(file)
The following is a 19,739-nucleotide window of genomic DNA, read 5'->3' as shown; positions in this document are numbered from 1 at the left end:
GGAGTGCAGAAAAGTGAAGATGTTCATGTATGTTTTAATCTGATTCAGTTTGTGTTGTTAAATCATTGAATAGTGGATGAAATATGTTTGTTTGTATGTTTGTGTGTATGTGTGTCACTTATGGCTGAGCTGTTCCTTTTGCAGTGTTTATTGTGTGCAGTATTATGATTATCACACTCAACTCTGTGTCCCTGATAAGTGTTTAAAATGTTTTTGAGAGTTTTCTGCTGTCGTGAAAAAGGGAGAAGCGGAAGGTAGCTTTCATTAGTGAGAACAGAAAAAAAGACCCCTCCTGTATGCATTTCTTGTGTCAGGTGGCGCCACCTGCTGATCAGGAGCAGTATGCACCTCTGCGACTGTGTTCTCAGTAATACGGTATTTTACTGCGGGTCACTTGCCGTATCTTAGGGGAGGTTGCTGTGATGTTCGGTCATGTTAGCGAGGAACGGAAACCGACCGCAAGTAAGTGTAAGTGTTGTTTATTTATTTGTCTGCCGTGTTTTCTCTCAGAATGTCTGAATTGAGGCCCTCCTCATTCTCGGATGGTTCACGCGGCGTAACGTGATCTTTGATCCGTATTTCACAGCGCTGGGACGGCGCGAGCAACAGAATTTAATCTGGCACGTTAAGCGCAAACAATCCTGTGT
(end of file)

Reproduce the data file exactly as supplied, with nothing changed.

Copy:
The following is a 19,739-nucleotide window of genomic DNA, read 5'->3' as shown; positions in this document are numbered from 1 at the left end:
GGAGTGCAGAAAAGTGAAGATGTTCATGTATGTTTTAATCTGATTCAGTTTGTGTTGTTAAATCATTGAATAGTGGATGAAATATGTTTGTTTGTATGTTTGTGTGTATGTGTGTCACTTATGGCTGAGCTGTTCCTTTTGCAGTGTTTATTGTGTGCAGTATTATGATTATCACACTCAACTCTGTGTCCCTGATAAGTGTTTAAAATGTTTTTGAGAGTTTTCTGCTGTCGTGAAAAAGGGAGAAGCGGAAGGTAGCTTTCATTAGTGAGAACAGAAAAAAAGACCCCTCCTGTATGCATTTCTTGTGTCAGGTGGCGCCACCTGCTGATCAGGAGCAGTATGCACCTCTGCGACTGTGTTCTCAGTAATACGGTATTTTACTGCGGGTCACTTGCCGTATCTTAGGGGAGGTTGCTGTGATGTTCGGTCATGTTAGCGAGGAACGGAAACCGACCGCAAGTAAGTGTAAGTGTTGTTTATTTATTTGTCTGCCGTGTTTTCTCTCAGAATGTCTGAATTGAGGCCCTCCTCATTCTCGGATGGTTCACGCGGCGTAACGTGATCTTTGATCCGTATTTCACAGCGCTGGGACGGCGCGAGCAACAGAATTTAATCTGGCACGTTAAGCGCAAACAATCCTGTGT